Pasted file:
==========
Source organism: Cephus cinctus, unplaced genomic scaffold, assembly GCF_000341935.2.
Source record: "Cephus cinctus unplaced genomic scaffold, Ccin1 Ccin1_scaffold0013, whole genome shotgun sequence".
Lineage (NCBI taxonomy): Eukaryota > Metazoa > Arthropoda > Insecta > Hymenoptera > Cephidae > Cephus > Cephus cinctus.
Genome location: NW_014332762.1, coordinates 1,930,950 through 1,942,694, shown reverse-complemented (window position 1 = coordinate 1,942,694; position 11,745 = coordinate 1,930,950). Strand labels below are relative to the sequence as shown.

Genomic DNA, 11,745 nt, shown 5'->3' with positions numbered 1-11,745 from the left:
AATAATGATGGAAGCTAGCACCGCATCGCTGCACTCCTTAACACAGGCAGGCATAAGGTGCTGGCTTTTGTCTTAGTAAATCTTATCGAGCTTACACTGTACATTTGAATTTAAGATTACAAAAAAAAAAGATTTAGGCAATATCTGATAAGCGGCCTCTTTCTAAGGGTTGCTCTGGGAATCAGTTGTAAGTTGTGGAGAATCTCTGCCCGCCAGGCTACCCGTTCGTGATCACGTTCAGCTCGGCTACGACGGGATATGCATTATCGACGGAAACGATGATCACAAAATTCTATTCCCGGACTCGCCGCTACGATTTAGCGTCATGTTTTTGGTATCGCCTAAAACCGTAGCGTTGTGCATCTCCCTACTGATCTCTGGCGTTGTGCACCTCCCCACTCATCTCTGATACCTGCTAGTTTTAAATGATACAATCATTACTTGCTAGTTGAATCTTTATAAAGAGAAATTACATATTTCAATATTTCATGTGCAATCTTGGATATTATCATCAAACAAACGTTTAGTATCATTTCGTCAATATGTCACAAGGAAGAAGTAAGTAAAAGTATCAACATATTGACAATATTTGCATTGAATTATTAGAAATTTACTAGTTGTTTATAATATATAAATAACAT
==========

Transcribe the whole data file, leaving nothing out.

Source organism: Cephus cinctus, unplaced genomic scaffold, assembly GCF_000341935.2.
Source record: "Cephus cinctus unplaced genomic scaffold, Ccin1 Ccin1_scaffold0013, whole genome shotgun sequence".
Lineage (NCBI taxonomy): Eukaryota > Metazoa > Arthropoda > Insecta > Hymenoptera > Cephidae > Cephus > Cephus cinctus.
Genome location: NW_014332762.1, coordinates 1,930,950 through 1,942,694, shown reverse-complemented (window position 1 = coordinate 1,942,694; position 11,745 = coordinate 1,930,950). Strand labels below are relative to the sequence as shown.

Genomic DNA, 11,745 nt, shown 5'->3' with positions numbered 1-11,745 from the left:
AATAATGATGGAAGCTAGCACCGCATCGCTGCACTCCTTAACACAGGCAGGCATAAGGTGCTGGCTTTTGTCTTAGTAAATCTTATCGAGCTTACACTGTACATTTGAATTTAAGATTACAAAAAAAAAAGATTTAGGCAATATCTGATAAGCGGCCTCTTTCTAAGGGTTGCTCTGGGAATCAGTTGTAAGTTGTGGAGAATCTCTGCCCGCCAGGCTACCCGTTCGTGATCACGTTCAGCTCGGCTACGACGGGATATGCATTATCGACGGAAACGATGATCACAAAATTCTATTCCCGGACTCGCCGCTACGATTTAGCGTCATGTTTTTGGTATCGCCTAAAACCGTAGCGTTGTGCATCTCCCTACTGATCTCTGGCGTTGTGCACCTCCCCACTCATCTCTGATACCTGCTAGTTTTAAATGATACAATCATTACTTGCTAGTTGAATCTTTATAAAGAGAAATTACATATTTCAATATTTCATGTGCAATCTTGGATATTATCATCAAACAAACGTTTAGTATCATTTCGTCAATATGTCACAAGGAAGAAGTAAGTAAAAGTATCAACATATTGACAATATTTGCATTGAATTATTAGAAATTTACTAGTTGTTTATAATATATAAATAACAT